Food chain urged to get waste aware
Issues around the UK’s waste crisis highlighted by Hugh Fearnley-Whittingstall have provoked debate.
The acclaimed River Cottage chef has been fronting a documentary series, called War on Waste, which has raised his concerns about the startling volume of food wasted every year in the UK.
Through a barrage of damning statistics, Hugh has shed light on some truly eye-opening figures, from reports identifying that as much as 30 per cent of all UK vegetable crops are not harvested – due to failing to meet supermarkets’ exacting standards based on their physical appearance – to the true scale of food wasted by businesses across the food supply chain.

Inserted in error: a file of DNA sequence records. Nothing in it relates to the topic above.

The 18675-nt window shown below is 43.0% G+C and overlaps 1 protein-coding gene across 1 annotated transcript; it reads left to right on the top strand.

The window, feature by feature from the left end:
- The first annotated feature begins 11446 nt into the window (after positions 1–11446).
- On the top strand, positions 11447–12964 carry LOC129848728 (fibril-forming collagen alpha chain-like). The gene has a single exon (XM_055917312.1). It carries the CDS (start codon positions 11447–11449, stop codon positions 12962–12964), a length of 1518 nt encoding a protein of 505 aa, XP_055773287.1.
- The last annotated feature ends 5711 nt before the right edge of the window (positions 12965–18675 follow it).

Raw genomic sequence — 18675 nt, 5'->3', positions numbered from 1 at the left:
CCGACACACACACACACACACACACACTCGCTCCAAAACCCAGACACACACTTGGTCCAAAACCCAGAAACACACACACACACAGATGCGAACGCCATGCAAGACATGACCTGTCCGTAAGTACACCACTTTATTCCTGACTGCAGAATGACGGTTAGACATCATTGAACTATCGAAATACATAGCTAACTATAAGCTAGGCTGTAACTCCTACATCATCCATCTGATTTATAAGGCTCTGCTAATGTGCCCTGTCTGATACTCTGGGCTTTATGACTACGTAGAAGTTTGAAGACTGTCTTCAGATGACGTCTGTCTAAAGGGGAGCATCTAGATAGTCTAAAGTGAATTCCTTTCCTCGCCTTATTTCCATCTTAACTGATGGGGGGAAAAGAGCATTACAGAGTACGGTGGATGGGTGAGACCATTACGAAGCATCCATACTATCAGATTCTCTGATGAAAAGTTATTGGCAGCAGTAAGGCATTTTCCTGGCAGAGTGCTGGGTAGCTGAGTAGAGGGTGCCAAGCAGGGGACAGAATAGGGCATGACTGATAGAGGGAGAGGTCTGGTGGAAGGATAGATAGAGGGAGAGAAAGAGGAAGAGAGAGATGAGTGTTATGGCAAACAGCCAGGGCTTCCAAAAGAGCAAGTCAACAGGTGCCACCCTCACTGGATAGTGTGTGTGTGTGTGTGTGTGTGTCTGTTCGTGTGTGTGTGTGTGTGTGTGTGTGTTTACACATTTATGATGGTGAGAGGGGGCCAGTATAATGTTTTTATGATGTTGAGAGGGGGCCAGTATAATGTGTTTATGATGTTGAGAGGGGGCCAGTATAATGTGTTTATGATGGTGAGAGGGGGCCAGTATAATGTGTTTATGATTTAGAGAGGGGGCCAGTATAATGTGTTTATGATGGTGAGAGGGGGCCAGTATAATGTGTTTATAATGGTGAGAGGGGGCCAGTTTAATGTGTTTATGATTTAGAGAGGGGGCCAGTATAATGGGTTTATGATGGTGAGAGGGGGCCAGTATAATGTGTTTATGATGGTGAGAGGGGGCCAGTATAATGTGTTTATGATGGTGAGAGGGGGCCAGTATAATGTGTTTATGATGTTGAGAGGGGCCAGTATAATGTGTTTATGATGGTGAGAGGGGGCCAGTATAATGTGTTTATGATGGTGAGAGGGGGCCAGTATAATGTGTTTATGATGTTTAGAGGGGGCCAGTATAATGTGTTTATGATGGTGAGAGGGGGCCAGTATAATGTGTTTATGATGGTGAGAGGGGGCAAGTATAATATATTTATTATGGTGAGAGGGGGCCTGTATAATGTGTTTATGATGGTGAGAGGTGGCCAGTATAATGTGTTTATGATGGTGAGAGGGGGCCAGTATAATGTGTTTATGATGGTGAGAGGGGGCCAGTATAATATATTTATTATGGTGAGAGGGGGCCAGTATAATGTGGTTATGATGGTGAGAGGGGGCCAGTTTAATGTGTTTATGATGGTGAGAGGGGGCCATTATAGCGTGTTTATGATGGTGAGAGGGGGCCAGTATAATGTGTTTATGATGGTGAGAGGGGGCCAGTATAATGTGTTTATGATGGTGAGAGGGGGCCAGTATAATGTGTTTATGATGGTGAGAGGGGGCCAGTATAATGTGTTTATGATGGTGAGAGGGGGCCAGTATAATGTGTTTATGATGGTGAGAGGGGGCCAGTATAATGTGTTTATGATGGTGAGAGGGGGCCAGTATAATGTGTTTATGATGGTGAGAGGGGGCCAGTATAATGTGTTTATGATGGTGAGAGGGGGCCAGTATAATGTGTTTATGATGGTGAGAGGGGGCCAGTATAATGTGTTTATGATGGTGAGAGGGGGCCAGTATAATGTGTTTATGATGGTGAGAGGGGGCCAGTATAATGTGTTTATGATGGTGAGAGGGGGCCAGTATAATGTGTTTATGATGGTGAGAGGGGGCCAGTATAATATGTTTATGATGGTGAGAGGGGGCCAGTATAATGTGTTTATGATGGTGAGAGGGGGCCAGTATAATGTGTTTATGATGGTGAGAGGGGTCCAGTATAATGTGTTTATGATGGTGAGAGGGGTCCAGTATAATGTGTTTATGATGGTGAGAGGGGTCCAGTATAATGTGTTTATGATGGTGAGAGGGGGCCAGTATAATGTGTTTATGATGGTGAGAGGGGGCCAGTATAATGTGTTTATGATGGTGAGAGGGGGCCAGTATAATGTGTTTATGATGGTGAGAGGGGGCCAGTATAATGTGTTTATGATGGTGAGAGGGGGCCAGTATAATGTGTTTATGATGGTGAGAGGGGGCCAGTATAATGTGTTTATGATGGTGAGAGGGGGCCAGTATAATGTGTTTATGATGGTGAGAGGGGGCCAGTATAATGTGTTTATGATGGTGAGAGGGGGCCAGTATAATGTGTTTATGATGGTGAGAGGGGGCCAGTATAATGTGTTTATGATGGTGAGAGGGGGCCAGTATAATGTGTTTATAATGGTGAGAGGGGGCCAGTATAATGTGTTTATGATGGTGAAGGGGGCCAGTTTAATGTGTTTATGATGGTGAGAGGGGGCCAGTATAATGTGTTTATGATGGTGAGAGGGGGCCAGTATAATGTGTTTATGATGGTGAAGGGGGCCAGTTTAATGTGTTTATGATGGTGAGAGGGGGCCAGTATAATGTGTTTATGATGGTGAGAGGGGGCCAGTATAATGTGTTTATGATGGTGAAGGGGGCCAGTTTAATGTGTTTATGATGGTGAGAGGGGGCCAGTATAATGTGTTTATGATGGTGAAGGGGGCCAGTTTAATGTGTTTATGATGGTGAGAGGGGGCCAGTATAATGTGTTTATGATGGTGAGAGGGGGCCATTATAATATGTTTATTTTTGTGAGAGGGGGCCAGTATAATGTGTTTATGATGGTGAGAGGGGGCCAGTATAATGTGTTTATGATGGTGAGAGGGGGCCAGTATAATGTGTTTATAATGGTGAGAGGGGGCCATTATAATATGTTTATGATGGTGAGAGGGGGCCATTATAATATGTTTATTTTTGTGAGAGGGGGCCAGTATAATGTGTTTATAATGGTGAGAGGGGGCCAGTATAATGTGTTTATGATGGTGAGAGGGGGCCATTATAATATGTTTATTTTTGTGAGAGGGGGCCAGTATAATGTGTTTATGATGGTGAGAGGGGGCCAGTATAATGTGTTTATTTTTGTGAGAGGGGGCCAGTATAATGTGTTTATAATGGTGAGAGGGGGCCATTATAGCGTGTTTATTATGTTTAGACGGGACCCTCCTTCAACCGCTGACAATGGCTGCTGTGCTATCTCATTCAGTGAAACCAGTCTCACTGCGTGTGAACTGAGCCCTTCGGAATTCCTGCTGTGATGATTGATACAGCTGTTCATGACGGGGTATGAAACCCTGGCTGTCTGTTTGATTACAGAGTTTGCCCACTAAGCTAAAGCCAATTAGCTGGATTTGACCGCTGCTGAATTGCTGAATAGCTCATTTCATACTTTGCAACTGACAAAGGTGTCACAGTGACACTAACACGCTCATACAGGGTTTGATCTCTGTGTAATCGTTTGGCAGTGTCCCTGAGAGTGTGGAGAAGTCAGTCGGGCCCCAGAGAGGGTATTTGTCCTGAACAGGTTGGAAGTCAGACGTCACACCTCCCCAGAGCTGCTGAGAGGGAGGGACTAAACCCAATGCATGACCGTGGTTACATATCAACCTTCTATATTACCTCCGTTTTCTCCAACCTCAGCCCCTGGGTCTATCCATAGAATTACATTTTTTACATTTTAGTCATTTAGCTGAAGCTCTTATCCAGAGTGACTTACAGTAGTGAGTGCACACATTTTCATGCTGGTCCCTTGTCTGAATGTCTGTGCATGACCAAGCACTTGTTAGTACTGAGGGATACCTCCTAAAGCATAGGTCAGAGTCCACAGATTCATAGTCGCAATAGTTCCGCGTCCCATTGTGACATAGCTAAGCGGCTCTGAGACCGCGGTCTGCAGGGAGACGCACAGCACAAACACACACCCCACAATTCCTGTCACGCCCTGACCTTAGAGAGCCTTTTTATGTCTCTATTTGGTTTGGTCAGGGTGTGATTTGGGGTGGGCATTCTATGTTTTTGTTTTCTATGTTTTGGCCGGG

Commenting on the issues raised in the programme, Philip Simpson, Commercial Director at ReFood, said: “As well as raising widespread awareness about the huge amount of food wasted in the UK, Hugh Fearnley-Whittingstall’s War on Waste documentary sparked some powerful discussions surrounding food production, manufacture and supply.
“From production to consumption, Hugh identified areas in the supply chain where we currently waste the greatest volume of food, and slammed supermarkets for failing to stock edible produce simply due to its appearance. Importantly, he also identified that retailers don’t donate all their surplus edible food to local charities, instead throwing bins and bins worth of edible food away each day.
“Discussing the benefits of redistribution charities and reducing waste across production and processing, the key takeout for viewers was a greater awareness of avoidable food waste, as well as how small changes – such as expanding the size and shape of homegrown fruit and vegetables – could have a hugely positive impact in the UK and further afield.”